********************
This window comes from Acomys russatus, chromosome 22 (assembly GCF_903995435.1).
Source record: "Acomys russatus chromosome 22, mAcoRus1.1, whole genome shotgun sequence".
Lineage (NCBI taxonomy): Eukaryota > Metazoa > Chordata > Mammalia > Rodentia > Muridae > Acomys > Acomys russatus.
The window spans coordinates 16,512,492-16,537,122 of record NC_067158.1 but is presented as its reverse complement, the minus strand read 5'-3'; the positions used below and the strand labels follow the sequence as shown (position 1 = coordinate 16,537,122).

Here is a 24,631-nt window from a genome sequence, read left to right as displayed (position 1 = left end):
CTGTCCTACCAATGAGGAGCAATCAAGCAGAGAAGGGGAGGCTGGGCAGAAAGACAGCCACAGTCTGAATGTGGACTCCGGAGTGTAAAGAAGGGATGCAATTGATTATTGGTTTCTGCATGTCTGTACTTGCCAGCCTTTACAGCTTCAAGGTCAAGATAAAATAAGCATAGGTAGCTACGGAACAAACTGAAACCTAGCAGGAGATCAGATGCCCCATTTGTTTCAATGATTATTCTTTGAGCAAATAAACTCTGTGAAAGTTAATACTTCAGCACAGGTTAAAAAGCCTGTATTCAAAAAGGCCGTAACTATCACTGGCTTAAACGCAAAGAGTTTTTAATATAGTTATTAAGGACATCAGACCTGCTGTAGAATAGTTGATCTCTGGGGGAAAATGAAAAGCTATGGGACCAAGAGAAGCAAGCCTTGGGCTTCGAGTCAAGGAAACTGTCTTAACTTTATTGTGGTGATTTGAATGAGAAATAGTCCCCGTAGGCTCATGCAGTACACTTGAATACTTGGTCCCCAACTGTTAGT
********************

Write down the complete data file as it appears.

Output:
This window comes from Acomys russatus, chromosome 22 (assembly GCF_903995435.1).
Source record: "Acomys russatus chromosome 22, mAcoRus1.1, whole genome shotgun sequence".
Lineage (NCBI taxonomy): Eukaryota > Metazoa > Chordata > Mammalia > Rodentia > Muridae > Acomys > Acomys russatus.
The window spans coordinates 16,512,492-16,537,122 of record NC_067158.1 but is presented as its reverse complement, the minus strand read 5'-3'; the positions used below and the strand labels follow the sequence as shown (position 1 = coordinate 16,537,122).

Here is a 24,631-nt window from a genome sequence, read left to right as displayed (position 1 = left end):
CTGTCCTACCAATGAGGAGCAATCAAGCAGAGAAGGGGAGGCTGGGCAGAAAGACAGCCACAGTCTGAATGTGGACTCCGGAGTGTAAAGAAGGGATGCAATTGATTATTGGTTTCTGCATGTCTGTACTTGCCAGCCTTTACAGCTTCAAGGTCAAGATAAAATAAGCATAGGTAGCTACGGAACAAACTGAAACCTAGCAGGAGATCAGATGCCCCATTTGTTTCAATGATTATTCTTTGAGCAAATAAACTCTGTGAAAGTTAATACTTCAGCACAGGTTAAAAAGCCTGTATTCAAAAAGGCCGTAACTATCACTGGCTTAAACGCAAAGAGTTTTTAATATAGTTATTAAGGACATCAGACCTGCTGTAGAATAGTTGATCTCTGGGGGAAAATGAAAAGCTATGGGACCAAGAGAAGCAAGCCTTGGGCTTCGAGTCAAGGAAACTGTCTTAACTTTATTGTGGTGATTTGAATGAGAAATAGTCCCCGTAGGCTCATGCAGTACACTTGAATACTTGGTCCCCAACTGTTAGT